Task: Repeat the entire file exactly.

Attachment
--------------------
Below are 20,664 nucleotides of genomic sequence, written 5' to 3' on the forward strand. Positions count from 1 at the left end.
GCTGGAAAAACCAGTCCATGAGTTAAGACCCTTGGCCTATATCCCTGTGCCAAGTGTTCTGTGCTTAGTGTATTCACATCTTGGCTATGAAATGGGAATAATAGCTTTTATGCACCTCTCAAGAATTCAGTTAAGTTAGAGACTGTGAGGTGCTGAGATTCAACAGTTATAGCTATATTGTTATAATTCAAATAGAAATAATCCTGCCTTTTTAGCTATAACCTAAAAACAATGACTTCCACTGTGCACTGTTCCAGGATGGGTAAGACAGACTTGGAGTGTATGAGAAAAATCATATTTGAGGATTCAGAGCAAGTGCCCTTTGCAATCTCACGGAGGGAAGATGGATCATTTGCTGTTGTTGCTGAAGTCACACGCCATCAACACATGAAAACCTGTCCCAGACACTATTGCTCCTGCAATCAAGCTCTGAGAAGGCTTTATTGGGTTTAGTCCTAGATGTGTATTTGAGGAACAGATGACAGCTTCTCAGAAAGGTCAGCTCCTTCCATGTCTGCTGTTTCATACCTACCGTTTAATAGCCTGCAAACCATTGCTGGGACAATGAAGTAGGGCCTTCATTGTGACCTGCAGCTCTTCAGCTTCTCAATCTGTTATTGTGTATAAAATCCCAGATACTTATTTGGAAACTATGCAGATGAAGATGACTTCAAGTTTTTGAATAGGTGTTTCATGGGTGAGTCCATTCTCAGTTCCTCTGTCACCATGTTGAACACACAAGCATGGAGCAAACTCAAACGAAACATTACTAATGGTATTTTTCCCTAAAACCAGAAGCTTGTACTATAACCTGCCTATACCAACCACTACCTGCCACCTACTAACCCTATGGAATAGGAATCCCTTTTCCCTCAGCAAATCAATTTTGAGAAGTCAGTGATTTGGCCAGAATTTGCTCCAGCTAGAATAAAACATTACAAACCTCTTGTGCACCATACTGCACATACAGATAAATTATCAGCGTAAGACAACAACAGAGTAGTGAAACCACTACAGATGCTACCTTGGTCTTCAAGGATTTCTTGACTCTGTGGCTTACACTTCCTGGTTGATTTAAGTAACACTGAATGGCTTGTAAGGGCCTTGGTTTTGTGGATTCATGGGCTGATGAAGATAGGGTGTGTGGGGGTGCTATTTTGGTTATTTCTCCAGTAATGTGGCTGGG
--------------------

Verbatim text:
Below are 20,664 nucleotides of genomic sequence, written 5' to 3' on the forward strand. Positions count from 1 at the left end.
GCTGGAAAAACCAGTCCATGAGTTAAGACCCTTGGCCTATATCCCTGTGCCAAGTGTTCTGTGCTTAGTGTATTCACATCTTGGCTATGAAATGGGAATAATAGCTTTTATGCACCTCTCAAGAATTCAGTTAAGTTAGAGACTGTGAGGTGCTGAGATTCAACAGTTATAGCTATATTGTTATAATTCAAATAGAAATAATCCTGCCTTTTTAGCTATAACCTAAAAACAATGACTTCCACTGTGCACTGTTCCAGGATGGGTAAGACAGACTTGGAGTGTATGAGAAAAATCATATTTGAGGATTCAGAGCAAGTGCCCTTTGCAATCTCACGGAGGGAAGATGGATCATTTGCTGTTGTTGCTGAAGTCACACGCCATCAACACATGAAAACCTGTCCCAGACACTATTGCTCCTGCAATCAAGCTCTGAGAAGGCTTTATTGGGTTTAGTCCTAGATGTGTATTTGAGGAACAGATGACAGCTTCTCAGAAAGGTCAGCTCCTTCCATGTCTGCTGTTTCATACCTACCGTTTAATAGCCTGCAAACCATTGCTGGGACAATGAAGTAGGGCCTTCATTGTGACCTGCAGCTCTTCAGCTTCTCAATCTGTTATTGTGTATAAAATCCCAGATACTTATTTGGAAACTATGCAGATGAAGATGACTTCAAGTTTTTGAATAGGTGTTTCATGGGTGAGTCCATTCTCAGTTCCTCTGTCACCATGTTGAACACACAAGCATGGAGCAAACTCAAACGAAACATTACTAATGGTATTTTTCCCTAAAACCAGAAGCTTGTACTATAACCTGCCTATACCAACCACTACCTGCCACCTACTAACCCTATGGAATAGGAATCCCTTTTCCCTCAGCAAATCAATTTTGAGAAGTCAGTGATTTGGCCAGAATTTGCTCCAGCTAGAATAAAACATTACAAACCTCTTGTGCACCATACTGCACATACAGATAAATTATCAGCGTAAGACAACAACAGAGTAGTGAAACCACTACAGATGCTACCTTGGTCTTCAAGGATTTCTTGACTCTGTGGCTTACACTTCCTGGTTGATTTAAGTAACACTGAATGGCTTGTAAGGGCCTTGGTTTTGTGGATTCATGGGCTGATGAAGATAGGGTGTGTGGGGGTGCTATTTTGGTTATTTCTCCAGTAATGTGGCTGGG